Agapanthus, also known as Lily-of-the-Nile, is a flowering perennial that grows up from a fleshy underground rhizome. The plants are beloved for their tall blooms on upright, tensile stalks and their green, strap-like foliage that has a fountain form. According to the University of Wisconsin, agapanthus can be divided when the plants become crowded, roughly every 4 to 5 years, and dividing is best done after flowering in the late summer or fall.
Excavate the soil around your agapanthus root mass. Lift the root mass out of the soil and set on a stable surface like the ground or a work bench.
Cleave the root mass into several separate clumps of root mass and some top growth, if possible. The blade of a spade or a sharp garden knife with a long blade are ideal tools. Cut cleanly through the root mass and separate the divisions.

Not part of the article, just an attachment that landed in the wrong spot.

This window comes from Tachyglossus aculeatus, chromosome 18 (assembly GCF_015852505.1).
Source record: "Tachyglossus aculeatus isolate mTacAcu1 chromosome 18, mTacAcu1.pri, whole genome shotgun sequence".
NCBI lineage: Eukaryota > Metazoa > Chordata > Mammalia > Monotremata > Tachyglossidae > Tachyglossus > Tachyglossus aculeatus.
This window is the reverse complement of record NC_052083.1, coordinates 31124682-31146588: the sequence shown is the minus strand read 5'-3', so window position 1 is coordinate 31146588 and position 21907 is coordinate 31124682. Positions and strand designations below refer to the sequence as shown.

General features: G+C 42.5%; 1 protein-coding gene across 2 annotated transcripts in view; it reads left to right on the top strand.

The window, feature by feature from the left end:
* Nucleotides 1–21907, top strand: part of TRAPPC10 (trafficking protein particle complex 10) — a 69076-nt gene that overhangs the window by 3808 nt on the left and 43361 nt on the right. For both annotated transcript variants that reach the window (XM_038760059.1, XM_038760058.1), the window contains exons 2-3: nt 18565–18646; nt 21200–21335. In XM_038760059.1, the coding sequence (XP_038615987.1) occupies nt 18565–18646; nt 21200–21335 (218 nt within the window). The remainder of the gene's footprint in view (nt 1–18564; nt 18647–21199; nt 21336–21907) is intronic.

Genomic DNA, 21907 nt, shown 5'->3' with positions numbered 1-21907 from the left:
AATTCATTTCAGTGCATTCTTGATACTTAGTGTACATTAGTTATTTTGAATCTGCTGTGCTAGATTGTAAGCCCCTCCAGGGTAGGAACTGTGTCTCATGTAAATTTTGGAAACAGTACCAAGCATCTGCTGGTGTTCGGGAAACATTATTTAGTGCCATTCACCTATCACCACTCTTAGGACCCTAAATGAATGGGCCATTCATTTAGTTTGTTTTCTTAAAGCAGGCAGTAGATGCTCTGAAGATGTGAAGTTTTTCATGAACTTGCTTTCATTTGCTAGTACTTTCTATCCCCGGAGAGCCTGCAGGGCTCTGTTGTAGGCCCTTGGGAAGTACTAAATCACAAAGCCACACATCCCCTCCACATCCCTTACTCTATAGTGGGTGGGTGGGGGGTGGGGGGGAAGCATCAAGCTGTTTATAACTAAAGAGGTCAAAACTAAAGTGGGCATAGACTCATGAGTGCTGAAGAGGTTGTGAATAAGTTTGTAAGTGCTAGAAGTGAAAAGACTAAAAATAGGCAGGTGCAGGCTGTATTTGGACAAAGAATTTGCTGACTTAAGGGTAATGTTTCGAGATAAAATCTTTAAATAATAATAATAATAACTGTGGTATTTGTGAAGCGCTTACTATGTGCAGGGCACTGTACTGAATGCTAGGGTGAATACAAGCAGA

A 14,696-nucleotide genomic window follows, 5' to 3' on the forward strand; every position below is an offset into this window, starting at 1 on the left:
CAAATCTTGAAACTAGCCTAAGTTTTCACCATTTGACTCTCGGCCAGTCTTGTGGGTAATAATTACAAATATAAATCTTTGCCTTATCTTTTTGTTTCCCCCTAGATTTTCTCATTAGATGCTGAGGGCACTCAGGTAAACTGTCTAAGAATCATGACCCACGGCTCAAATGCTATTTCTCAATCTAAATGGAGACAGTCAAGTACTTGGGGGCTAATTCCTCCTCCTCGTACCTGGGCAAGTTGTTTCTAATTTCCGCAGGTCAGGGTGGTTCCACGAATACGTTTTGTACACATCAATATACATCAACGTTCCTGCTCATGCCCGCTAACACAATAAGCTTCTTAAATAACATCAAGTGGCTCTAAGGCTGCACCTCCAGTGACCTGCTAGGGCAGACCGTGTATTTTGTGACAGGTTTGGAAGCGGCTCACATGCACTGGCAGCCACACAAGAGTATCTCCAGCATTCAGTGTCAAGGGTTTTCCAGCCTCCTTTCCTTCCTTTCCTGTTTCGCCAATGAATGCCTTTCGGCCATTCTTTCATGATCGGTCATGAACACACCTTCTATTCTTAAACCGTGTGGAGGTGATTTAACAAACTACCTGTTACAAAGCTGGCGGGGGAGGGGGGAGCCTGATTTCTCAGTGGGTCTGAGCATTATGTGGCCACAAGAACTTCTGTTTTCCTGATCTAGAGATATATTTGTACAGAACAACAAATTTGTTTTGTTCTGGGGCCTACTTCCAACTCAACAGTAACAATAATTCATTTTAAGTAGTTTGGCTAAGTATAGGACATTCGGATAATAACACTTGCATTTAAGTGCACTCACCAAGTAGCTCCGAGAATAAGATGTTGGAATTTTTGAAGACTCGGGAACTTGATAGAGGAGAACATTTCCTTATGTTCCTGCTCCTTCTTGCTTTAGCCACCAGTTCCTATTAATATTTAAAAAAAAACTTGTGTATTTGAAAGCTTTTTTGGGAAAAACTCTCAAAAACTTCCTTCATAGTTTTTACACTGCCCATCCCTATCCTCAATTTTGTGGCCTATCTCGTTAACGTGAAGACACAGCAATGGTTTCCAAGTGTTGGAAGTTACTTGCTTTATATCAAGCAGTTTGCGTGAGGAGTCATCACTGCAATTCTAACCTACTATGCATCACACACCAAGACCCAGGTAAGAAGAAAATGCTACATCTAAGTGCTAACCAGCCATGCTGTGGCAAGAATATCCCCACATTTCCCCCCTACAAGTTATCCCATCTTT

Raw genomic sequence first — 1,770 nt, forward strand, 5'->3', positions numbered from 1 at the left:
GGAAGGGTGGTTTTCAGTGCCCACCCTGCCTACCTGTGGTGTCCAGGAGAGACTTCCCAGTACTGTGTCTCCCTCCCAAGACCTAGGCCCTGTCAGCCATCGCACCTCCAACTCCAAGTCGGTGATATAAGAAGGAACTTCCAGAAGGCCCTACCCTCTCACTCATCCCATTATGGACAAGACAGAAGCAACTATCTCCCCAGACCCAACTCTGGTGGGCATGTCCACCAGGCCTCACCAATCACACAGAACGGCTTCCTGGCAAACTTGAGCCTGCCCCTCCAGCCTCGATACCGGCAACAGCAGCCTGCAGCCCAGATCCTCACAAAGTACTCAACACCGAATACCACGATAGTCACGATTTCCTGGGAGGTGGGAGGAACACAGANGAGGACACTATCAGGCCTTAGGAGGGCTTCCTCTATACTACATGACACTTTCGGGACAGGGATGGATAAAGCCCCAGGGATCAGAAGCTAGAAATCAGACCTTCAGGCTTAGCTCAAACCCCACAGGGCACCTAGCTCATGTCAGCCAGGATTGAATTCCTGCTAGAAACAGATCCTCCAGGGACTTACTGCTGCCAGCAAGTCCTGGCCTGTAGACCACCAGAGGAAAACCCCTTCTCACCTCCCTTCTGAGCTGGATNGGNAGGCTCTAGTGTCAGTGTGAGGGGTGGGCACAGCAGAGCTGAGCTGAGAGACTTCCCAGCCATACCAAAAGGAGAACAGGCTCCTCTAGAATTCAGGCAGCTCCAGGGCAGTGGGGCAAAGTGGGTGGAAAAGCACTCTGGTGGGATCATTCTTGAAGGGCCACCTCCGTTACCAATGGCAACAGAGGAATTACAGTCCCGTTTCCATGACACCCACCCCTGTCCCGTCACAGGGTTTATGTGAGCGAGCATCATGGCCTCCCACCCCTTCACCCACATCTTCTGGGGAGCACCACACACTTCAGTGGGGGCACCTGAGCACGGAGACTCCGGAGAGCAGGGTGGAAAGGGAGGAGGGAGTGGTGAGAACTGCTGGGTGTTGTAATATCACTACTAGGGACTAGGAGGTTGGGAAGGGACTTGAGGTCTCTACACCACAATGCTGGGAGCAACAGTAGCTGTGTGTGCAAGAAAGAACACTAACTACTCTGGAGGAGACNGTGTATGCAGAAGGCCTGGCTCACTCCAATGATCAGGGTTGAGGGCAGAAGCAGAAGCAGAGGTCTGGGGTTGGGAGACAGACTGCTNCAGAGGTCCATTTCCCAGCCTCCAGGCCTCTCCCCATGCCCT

Plant the divisions immediately into moist, nutrient-rich soil at the same depth that they were previously growing. Water the plantings well until the surrounding soil is drenched. Allow at year for the division to produce bloom, though some will not take that long to recover.